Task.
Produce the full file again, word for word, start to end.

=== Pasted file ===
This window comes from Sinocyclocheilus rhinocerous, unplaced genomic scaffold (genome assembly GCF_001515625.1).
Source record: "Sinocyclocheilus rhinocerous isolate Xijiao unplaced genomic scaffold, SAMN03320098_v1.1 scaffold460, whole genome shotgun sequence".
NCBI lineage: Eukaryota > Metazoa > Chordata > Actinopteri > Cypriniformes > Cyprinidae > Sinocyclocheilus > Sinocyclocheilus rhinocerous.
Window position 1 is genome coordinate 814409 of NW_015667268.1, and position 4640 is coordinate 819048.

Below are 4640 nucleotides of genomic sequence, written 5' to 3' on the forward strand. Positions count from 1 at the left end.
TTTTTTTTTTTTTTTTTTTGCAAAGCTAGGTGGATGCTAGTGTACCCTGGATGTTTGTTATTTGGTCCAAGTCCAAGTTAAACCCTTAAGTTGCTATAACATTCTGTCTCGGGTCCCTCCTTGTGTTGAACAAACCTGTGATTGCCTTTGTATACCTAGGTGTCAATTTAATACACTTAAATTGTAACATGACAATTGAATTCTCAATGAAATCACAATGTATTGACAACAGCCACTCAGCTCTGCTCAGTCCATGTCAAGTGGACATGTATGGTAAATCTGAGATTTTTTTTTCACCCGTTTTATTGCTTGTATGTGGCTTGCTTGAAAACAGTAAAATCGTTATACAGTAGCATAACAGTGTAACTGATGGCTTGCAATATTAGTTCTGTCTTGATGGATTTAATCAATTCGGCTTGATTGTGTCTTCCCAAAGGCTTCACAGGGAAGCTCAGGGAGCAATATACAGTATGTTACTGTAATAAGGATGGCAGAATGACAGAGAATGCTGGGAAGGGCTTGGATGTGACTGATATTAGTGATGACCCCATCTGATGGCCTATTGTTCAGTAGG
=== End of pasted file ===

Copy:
This window comes from Sinocyclocheilus rhinocerous, unplaced genomic scaffold (genome assembly GCF_001515625.1).
Source record: "Sinocyclocheilus rhinocerous isolate Xijiao unplaced genomic scaffold, SAMN03320098_v1.1 scaffold460, whole genome shotgun sequence".
NCBI lineage: Eukaryota > Metazoa > Chordata > Actinopteri > Cypriniformes > Cyprinidae > Sinocyclocheilus > Sinocyclocheilus rhinocerous.
Window position 1 is genome coordinate 814409 of NW_015667268.1, and position 4640 is coordinate 819048.

Below are 4640 nucleotides of genomic sequence, written 5' to 3' on the forward strand. Positions count from 1 at the left end.
TTTTTTTTTTTTTTTTTTTGCAAAGCTAGGTGGATGCTAGTGTACCCTGGATGTTTGTTATTTGGTCCAAGTCCAAGTTAAACCCTTAAGTTGCTATAACATTCTGTCTCGGGTCCCTCCTTGTGTTGAACAAACCTGTGATTGCCTTTGTATACCTAGGTGTCAATTTAATACACTTAAATTGTAACATGACAATTGAATTCTCAATGAAATCACAATGTATTGACAACAGCCACTCAGCTCTGCTCAGTCCATGTCAAGTGGACATGTATGGTAAATCTGAGATTTTTTTTTCACCCGTTTTATTGCTTGTATGTGGCTTGCTTGAAAACAGTAAAATCGTTATACAGTAGCATAACAGTGTAACTGATGGCTTGCAATATTAGTTCTGTCTTGATGGATTTAATCAATTCGGCTTGATTGTGTCTTCCCAAAGGCTTCACAGGGAAGCTCAGGGAGCAATATACAGTATGTTACTGTAATAAGGATGGCAGAATGACAGAGAATGCTGGGAAGGGCTTGGATGTGACTGATATTAGTGATGACCCCATCTGATGGCCTATTGTTCAGTAGG